by Infogr.am

Vintage Infodesign [54]

Maps, graphics and charts from the past

January 27, 2014

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For this trip into the past of visualization, we decided to start not with maps or charts, but with another field that was essential for the development of scientific visual communication: Anatomy, or to be more precise in this case, Osteography, the study of bones for descriptive purposes.

“Osteographia”, or “the Anatomy of the Bones”, was published in London in 1733 by William Cheselden (1688-1752) and is recognized as a landmark in the history of anatomical illustration, thanks to its novel vignettes and its use of a camera obscura in the production of the plates. Cheselden, a successful surgeon based in London, is also well-known for his previous work, “The Anatomy of the Human Body” (1713), which went through numerous editions.

Monique Kornell wrote a great article about this unique work on 2011, published in The Public Domain Review website, so if you’re interested in the history of anatomy and want to find out more about William Cheselden, that’s a good place to start. We leave you with three of the illustrations, to open this edition of Vintage InfoDesign:

Osteographia (1733) | William Cheselden

(image: William Cheselden)
(image: William Cheselden)
(image: William Cheselden)

(Via)

Industrial Map of New York City (1922) | Merchants’ Association of New York

(image: Merchants’ Association of New York)

(Via)

‘Wonderground’ map (1914) | Macdonald Gill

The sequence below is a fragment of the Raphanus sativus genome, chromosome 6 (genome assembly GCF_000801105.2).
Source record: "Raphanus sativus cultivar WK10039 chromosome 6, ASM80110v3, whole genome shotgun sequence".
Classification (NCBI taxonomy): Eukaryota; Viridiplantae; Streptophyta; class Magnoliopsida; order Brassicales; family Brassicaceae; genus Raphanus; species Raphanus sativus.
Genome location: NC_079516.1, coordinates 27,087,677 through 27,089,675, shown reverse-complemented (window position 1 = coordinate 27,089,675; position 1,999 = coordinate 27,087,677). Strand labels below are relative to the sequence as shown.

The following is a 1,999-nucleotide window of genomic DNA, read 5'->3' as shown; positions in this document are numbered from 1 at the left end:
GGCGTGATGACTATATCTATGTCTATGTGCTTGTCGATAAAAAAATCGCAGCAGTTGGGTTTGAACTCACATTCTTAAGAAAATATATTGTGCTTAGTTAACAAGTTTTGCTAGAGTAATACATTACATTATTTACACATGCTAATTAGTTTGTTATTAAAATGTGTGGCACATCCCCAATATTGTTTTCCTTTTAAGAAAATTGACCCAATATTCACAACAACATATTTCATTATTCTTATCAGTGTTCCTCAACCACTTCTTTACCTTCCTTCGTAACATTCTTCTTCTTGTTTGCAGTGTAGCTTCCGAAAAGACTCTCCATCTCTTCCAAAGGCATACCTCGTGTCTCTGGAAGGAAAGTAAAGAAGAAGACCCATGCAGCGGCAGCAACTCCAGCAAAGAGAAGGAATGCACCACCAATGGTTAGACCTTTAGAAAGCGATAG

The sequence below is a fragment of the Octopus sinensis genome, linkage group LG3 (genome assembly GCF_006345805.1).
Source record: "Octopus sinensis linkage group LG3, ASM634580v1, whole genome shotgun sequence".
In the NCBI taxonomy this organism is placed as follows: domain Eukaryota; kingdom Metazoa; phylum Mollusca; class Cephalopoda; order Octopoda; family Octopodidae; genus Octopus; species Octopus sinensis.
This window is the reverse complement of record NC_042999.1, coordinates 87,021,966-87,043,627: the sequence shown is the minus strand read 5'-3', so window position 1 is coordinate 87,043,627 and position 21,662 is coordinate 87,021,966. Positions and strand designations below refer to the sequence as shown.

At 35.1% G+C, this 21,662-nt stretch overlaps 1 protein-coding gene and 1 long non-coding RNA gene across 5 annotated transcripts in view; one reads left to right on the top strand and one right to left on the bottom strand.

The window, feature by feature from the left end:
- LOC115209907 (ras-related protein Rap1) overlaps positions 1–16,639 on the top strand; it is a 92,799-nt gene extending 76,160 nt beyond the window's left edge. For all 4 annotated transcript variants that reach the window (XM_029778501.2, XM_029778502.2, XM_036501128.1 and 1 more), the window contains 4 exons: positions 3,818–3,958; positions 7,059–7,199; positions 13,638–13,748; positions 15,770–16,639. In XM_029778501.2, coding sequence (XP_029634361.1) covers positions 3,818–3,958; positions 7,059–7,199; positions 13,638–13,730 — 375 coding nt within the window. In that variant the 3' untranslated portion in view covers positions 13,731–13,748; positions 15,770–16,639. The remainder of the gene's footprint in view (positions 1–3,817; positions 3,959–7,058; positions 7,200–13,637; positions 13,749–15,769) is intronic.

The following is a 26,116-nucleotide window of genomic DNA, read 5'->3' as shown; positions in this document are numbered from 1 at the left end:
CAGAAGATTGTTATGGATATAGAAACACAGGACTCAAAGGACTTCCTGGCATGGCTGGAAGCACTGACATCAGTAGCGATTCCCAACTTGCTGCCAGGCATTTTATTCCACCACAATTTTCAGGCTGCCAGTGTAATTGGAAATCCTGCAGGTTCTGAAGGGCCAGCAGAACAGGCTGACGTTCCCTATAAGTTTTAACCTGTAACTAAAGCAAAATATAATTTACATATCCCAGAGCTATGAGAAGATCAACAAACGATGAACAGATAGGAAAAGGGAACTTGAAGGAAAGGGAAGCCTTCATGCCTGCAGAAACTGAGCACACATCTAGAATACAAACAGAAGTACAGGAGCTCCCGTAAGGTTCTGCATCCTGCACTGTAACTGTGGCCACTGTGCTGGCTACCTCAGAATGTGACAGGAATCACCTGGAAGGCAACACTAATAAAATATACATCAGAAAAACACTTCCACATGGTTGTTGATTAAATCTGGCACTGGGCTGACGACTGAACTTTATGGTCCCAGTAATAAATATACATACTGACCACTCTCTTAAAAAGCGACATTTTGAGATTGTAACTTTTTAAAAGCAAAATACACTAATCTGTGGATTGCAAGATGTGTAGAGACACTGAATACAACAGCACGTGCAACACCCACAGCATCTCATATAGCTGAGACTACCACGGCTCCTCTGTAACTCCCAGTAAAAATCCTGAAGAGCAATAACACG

(image: Macdonald Gill)

(Via)

The tower of Babel (c1650) | Athanasius Kircher

(image: Athanasius Kircher)

(Via)

Map of Dauphine (1747) | Daniel La Feuille

(image: Daniel La Feuille)

(Via)

Perpetual Motion Machine (1931) | Modern Mechanix

(image: Modern Mechanix)

(Via)

Map of Europe (1659) | J. Blaeu

(image: J. Blaeu)

(Via)

Petroleum (1907) | J. G. Bartholomew

(image: J. G. Bartholomew)

(Via)

Everyday tastes from high-brow to low-brow (1949) | Life Magazine

(image: Life Magazine)

(Via)

Französische Flotte im Hafen von Brest (1759) | Jakob Andreas Friedrich

(image: Jakob Andreas Friedrich)

(Via)

Sports car (1956) | Mechanix Illustrated

(image: Mechanix Illustrated)

(Via)

 

That’s it for today’s round-up! We’ll be back next week with another round-up of vintage maps, graphics and diagrams, but until then, enjoy our Pinterest board, where we’re posting all of these visual goodies.

Written by Tiago Veloso

Tiago Veloso is the founder and editor of Visualoop and Visualoop Brasil . He is Portuguese, currently based in Bonito, Brazil.

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